Submitted by Editor on Fri, 27/03/2020 - 07:26

Drum (Steads Place Ltd) and CAMVO 123 Ltd have this week submitted a proposal of application notice for the demolition of industrial units at 106–162 Leith Walk (even numbers).

The intention is to develop ‘residential-led’ uses here, whilst retaining the two-storey sandstone building as ‘Class 1 (shops), Class 2 (financial, professional & other services), Class 3 (food & drink), Class 4 (business), Class 10 (non-residential institutions), Class 11 (assembly & leisure) and sui generis uses’ (20/01447/PAN). 

Writing to Council Planners, the developers’ senior consultant notes, ‘To comply with planning requirements, under normal circumstances, our intention would be to hold a public drop-in event to allow stakeholders to view and discuss the proposals with the project team prior to the submission of any planning application.

‘However, given the current restrictions on movement and public assembly caused by Covid-19, we await guidance and instruction from both City of Edinburgh Council and the Scottish Government as to the most effective means of delivering public consultation activity in the coming months.’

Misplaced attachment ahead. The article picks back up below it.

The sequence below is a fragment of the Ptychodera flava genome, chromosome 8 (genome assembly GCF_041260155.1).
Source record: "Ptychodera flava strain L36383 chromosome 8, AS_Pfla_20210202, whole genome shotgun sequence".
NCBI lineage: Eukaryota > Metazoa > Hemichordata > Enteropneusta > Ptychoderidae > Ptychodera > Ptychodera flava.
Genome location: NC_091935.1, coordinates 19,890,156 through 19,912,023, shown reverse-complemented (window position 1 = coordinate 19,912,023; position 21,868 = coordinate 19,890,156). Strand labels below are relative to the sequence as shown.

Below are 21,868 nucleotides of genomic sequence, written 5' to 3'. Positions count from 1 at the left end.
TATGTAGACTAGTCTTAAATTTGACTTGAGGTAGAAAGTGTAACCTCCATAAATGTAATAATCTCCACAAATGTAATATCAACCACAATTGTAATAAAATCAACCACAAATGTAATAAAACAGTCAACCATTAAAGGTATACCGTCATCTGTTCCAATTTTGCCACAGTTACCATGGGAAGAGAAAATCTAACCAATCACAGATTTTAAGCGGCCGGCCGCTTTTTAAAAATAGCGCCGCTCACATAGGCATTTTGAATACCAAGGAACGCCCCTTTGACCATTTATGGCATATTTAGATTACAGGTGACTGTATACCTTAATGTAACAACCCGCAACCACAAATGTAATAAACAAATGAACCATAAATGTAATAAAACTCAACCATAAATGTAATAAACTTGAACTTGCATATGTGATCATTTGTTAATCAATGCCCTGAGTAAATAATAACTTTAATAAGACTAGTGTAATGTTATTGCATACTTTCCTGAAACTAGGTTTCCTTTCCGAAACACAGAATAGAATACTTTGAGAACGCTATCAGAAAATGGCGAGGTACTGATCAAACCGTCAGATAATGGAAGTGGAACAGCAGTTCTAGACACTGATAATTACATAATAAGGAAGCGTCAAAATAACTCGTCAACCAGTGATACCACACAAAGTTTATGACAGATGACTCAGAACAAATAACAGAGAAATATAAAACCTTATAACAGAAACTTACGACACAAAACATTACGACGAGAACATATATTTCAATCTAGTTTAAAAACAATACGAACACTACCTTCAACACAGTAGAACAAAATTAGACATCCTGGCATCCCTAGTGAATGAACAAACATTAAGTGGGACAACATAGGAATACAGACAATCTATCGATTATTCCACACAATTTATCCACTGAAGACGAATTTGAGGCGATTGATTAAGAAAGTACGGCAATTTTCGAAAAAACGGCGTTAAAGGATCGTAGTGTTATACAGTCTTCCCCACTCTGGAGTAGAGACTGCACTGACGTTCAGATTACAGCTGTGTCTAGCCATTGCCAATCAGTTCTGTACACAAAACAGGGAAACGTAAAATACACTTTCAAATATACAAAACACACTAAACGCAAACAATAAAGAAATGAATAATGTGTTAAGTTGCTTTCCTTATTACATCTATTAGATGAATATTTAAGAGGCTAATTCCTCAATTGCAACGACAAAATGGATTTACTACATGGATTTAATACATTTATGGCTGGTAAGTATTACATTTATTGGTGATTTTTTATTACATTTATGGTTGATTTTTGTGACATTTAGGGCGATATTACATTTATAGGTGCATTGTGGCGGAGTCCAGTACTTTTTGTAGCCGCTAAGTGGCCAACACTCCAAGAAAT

The consultant then goes on to suggest potential ‘digital solutions’ such as a dedicated website with webinars and feedback facilities, a Facebook page, and online briefings for relevant community councils, ward councillors, MSPs, and MP.

Clearly, there is too little detail for us to comment on the plans at this stage, although the signs are that they represent a partial but significant step towards the aspirations of the Save Leith Walk campaigners.


At one level, Spurtle welcomes Drum’s effort to continue with business despite difficult times. But, the challenge of conducting digital consultations will be considerable, and we wonder how effectively it can embrace those for whom online solutions are impractical, unavailable or not understood. The nuts and bolts of planning democracy are important, even in a crisis.

We are in uncharted waters, and as one observer asked wryly this morning, ‘If this case involves only virtual consultation, will the development – if approved – only be virtually implemented?’